Founded after World War Two, Brandeis was a haven for black listed professors. Many had endured the ravages of McCarthyism and were not employable by more established universities. So, as a very young institution, Brandeis was able to assemble a formidable and influential faculty with an equally gifted student body.

It is thrilling that Mamet opted to explore deeply into the heart and mind of Cathy.

Everything she so deeply believed in that motivated her anarchy has morphed into the endemic apathy that pervades the current social and political landscape. Significantly, the most compelling current debate is about raising taxes on our wealthiest citizens and tearing down the fragile edifice of government entitlements.

This is weak tea compared to the zeitgeist of the supercharged 1960s during which Cathy gunned down those two police officers.

During the cat and mouse dialogue we learn a lot about Cathy and very little about Ann.

Of course there is a stark difference between drama and a history lesson. For the majority of critics it wasn’t sufficiently entertaining. That Brantley describes it as “dreary” says as much about his political savvy and compassion as it does about Mamet as a playwright.  Much of what was revealed was already familiar to me. The fascination revolved around how Mamet set the elements in play.

We learn that Cathy was fluent in French and conversant with its radical philosophy. She was trained in North Africa where she fell under the influence of a charismatic anarchist and sect. She wrote agit-prop pamphlets and produced posters. Some of that work was still in circulation. In prison she wrote a text in French then translated it into English.

When she was arrested the content of her apartment contained incriminating manuscripts and correspondence. Later, through a lawyer, we learn of a fairly recent attempt to contact her on the lam lover and partner. In prison she continued to have lesbian relationships and taunts Ann that she might have any woman she desired and why not?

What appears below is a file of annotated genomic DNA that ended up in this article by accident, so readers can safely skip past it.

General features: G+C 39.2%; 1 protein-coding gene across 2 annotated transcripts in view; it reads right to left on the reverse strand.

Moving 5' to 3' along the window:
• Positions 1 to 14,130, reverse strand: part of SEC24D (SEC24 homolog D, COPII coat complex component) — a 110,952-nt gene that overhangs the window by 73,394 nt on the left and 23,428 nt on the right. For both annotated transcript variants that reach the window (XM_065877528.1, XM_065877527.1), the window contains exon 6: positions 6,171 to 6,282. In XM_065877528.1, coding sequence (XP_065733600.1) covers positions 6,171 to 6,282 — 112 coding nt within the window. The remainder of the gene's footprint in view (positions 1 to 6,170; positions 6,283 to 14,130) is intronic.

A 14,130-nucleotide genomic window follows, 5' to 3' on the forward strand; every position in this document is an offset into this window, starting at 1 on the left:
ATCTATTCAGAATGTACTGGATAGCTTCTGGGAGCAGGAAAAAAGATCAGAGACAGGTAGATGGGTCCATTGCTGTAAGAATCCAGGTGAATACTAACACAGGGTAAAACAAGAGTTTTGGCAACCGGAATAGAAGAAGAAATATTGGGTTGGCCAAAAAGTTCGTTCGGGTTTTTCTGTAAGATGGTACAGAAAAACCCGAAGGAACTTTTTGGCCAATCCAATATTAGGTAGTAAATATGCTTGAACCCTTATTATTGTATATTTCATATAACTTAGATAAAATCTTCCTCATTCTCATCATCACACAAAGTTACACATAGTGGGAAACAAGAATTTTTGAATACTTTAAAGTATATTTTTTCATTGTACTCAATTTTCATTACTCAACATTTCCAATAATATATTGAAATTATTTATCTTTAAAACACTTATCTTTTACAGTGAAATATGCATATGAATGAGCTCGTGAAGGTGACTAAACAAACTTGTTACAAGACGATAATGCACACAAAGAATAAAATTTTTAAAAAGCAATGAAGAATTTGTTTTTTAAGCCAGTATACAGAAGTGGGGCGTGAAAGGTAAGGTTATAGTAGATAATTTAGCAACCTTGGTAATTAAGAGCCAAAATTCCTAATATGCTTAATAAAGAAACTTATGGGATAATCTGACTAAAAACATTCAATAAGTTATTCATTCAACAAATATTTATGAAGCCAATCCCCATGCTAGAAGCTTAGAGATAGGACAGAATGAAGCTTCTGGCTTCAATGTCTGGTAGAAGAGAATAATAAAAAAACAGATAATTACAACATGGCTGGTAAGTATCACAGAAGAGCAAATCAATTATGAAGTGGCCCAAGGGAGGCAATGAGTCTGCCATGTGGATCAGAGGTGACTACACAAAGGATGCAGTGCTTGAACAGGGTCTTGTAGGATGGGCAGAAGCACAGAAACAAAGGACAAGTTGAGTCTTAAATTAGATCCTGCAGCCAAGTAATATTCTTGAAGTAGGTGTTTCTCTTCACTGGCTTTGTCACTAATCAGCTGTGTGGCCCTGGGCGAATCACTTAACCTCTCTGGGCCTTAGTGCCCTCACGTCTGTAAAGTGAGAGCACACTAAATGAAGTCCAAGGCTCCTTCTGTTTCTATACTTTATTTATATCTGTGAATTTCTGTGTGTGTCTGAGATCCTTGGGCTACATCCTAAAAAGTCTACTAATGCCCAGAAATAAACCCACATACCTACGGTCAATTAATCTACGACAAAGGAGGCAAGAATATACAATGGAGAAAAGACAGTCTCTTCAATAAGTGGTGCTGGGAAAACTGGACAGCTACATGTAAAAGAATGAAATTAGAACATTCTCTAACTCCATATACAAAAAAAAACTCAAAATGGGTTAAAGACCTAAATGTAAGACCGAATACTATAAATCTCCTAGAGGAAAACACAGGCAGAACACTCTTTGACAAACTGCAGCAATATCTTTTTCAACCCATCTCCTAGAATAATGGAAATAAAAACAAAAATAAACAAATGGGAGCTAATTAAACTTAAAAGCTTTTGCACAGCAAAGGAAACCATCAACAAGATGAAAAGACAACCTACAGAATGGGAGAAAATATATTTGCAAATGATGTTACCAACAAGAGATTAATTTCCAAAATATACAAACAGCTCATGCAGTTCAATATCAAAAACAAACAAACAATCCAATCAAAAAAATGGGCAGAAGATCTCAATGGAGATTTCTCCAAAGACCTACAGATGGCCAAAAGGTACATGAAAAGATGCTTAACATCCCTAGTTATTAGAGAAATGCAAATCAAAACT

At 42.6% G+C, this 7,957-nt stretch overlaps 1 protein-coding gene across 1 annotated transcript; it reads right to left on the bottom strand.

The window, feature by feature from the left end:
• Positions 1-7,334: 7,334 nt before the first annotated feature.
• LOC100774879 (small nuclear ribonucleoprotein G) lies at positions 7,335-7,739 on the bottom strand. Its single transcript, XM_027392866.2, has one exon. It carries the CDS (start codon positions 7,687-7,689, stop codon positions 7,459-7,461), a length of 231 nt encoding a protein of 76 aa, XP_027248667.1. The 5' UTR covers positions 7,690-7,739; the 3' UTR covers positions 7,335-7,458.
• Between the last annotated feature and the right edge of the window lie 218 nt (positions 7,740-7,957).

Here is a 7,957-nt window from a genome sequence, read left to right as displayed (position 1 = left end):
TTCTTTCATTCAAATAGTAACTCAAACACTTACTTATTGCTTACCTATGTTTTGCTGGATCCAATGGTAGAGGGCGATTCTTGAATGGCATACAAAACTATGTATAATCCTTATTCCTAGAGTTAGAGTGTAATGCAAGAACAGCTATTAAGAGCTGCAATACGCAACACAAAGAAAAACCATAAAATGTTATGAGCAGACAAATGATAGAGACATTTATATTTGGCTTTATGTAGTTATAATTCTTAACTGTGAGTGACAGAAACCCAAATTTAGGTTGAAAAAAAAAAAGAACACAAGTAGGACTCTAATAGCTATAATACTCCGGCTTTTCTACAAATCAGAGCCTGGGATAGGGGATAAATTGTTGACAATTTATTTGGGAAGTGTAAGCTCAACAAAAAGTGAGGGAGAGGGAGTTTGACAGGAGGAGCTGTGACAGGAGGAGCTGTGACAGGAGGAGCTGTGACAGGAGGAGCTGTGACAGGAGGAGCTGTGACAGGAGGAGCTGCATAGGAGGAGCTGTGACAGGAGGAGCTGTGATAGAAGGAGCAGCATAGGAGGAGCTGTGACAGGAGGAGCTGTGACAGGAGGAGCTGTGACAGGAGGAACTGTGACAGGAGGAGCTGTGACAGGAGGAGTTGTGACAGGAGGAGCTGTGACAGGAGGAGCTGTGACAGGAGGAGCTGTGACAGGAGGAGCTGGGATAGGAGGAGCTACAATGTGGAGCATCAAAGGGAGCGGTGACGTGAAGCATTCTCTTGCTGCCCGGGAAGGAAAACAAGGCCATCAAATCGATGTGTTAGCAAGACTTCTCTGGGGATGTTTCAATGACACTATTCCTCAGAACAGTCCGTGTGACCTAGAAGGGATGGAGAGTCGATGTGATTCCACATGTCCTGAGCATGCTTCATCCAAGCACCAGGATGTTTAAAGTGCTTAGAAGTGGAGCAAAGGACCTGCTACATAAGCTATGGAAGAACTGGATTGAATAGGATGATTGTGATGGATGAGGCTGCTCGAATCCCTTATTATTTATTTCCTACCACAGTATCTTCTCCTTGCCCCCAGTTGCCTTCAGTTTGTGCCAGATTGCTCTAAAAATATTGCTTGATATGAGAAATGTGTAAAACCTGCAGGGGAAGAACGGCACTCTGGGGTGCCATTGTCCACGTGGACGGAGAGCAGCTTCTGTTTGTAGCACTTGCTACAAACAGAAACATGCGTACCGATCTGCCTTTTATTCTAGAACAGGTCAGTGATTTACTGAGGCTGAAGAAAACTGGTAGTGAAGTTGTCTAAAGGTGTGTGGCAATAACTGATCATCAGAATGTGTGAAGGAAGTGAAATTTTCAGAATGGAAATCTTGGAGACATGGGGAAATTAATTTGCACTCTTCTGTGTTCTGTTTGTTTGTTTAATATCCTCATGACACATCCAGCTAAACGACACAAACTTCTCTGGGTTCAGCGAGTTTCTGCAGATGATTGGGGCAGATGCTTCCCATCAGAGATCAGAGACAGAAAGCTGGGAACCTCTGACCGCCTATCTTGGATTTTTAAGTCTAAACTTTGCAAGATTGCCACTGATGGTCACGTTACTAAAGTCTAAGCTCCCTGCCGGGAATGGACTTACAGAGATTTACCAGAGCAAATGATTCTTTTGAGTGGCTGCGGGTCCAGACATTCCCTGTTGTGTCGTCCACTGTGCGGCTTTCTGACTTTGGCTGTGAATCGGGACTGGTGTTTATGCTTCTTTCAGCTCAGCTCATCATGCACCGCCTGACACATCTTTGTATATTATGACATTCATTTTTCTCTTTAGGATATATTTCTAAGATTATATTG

In prison Cathy was denied access to the literature that motivated her. The readily available text was The Bible which she read fervently. In her tangle with Ann she insists that she has found Christ her savior who forgives her. Her plea for release is based on compassion and mercy. She craves the opportunity to see her dying father and seek his forgiveness.

Asked about her vast inheritance she reveals that she plans to give the money to “the people” which has always been her motivation. If released she plans to join a cloistered order of nuns “because they will accept me.” Ann comments that she would swap one prison for another. Yes, Cathy responds but “one of my choice.”

As the play progresses there is very little inflection or dramatic action. A highpoint entails the very buttoned up Ann removing the jacket of a dark pants suit. It reveals a starched white blouse. Her hair is done up generically and the look is completed with plain glasses. Everything about her persona is taut and impenetrable. She is conveyed as a heartless bureaucrat lacking the depth and humanity to judge a prisoner. By contrast LuPone’s Cathy is more dominant and compelling. This is not to imply that it is a better performance. Rather that Mamet has given her more dramatic latitude in pleading her case. For me, both performances were equally superb. Arguably, the most challenging roles of their careers.